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Lord Bowness: My Lords, there is little that I can add to the expert words that have already been spoken this morning. However, there is one part of the regulations on which I should like to ask the Minister to address the House when she responds. I refer to Regulation 25 which deals with the adjudicator's fees. It says:

As a solicitor in private practice, I am bound to point out to the House that I view with envy the idea that one can be the sole determinator of what is reasonable as regards one's fees.

However, on a rather more serious note, we are very often talking in construction contracts about small businessmen in contract with very large firms. While I appreciate that this is a fast track, and while I accept that when the matter was discussed in the other place it was said that it was unlikely that large fees would be incurred, nevertheless, the size of the fee very often depends on the ability of the person to pay. Indeed, that decides whether or not the amount is viewed as large or small.

I am somewhat unhappy that there appears to be nothing in the regulations to resolve a dispute about fees. Mr. Raynsford, the Minister's honourable friend,

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said that the adjudicator would have recourse to the courts for enforcement of payment if the parties fail to meet the fees that were provided for and that provision has to be made through the courts for enforcement in that respect. Likewise, it appeared to be suggested in another place that the parties could have recourse to the nominating body if they felt that the adjudicator had demanded unreasonable fees and expenses.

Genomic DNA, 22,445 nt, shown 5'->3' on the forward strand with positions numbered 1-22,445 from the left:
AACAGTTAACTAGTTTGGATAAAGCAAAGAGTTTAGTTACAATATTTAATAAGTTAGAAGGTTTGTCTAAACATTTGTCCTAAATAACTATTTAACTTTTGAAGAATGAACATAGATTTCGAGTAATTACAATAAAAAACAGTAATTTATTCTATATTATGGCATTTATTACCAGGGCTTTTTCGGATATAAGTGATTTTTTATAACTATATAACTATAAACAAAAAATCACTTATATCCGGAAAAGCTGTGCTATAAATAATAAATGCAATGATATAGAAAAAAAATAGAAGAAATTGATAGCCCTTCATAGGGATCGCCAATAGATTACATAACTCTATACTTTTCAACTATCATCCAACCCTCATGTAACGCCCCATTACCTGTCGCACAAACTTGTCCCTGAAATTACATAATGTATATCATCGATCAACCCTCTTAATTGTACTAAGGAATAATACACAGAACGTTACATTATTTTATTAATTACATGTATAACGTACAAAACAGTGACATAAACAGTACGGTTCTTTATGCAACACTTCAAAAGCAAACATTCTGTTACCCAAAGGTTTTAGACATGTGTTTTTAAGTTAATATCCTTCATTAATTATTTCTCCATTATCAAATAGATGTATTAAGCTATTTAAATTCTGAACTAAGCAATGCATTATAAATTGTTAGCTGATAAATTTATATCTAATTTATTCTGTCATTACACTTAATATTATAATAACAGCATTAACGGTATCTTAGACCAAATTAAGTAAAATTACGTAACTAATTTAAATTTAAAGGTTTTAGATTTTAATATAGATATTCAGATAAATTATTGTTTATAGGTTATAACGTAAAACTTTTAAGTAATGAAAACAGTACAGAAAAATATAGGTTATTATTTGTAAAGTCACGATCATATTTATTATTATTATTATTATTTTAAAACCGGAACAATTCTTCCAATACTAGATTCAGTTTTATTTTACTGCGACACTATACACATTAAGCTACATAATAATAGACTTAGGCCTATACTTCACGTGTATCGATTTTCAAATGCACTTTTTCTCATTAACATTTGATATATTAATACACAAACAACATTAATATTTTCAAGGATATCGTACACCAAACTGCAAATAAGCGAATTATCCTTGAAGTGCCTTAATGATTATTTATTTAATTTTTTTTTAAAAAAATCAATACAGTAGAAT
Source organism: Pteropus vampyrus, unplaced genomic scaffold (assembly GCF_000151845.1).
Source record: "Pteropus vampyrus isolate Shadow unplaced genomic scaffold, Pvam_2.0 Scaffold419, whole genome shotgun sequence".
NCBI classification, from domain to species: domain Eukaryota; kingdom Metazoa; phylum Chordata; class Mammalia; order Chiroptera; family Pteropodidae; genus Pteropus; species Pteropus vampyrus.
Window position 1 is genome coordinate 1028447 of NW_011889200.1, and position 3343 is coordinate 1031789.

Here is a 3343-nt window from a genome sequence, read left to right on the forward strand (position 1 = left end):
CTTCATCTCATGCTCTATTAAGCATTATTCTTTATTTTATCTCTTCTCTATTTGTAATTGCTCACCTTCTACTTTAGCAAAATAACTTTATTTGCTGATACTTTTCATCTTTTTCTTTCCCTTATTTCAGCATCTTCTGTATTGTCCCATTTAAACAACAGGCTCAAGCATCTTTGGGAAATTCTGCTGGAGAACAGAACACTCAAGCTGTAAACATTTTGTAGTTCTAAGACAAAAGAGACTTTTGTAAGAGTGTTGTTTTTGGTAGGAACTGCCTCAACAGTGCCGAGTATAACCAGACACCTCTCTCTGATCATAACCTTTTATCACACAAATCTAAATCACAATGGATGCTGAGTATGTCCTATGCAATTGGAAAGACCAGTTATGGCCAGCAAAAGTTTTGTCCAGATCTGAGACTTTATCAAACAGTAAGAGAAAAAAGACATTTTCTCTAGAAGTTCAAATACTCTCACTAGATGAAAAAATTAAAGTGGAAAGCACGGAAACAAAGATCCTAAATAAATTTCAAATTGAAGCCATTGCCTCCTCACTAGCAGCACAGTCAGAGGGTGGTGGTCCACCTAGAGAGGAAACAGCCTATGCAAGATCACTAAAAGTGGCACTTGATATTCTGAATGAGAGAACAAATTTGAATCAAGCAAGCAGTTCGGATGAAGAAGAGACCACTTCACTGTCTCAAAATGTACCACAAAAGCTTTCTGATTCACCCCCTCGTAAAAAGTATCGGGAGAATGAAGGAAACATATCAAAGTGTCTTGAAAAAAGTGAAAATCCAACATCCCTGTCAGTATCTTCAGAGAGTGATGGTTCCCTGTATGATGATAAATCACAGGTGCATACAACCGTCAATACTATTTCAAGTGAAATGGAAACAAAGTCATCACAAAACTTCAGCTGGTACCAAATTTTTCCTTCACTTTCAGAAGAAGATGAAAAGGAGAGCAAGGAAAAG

Nevertheless, that all seems to me to be rather complicated and potentially expensive for what is supposed to be an inexpensive and fast-track procedure. I hope that the Minister will be able to address that point when she replies. I apologise for the fact that I was not able to give her prior notice of that question.

Baroness Farrington of Ribbleton: My Lords, to be asked to approach this matter with clear eyes and a clear mind is quite difficult. As all noble Lords who have spoken today have acknowledged, we are dealing with quite a complex matter. The noble Lord, Lord Hacking, was certainly right when he referred to the diverse views expressed within the industry. I listened to the comments made during the debate with great interest. There is clearly strong support in principle for the scheme and the principles behind it.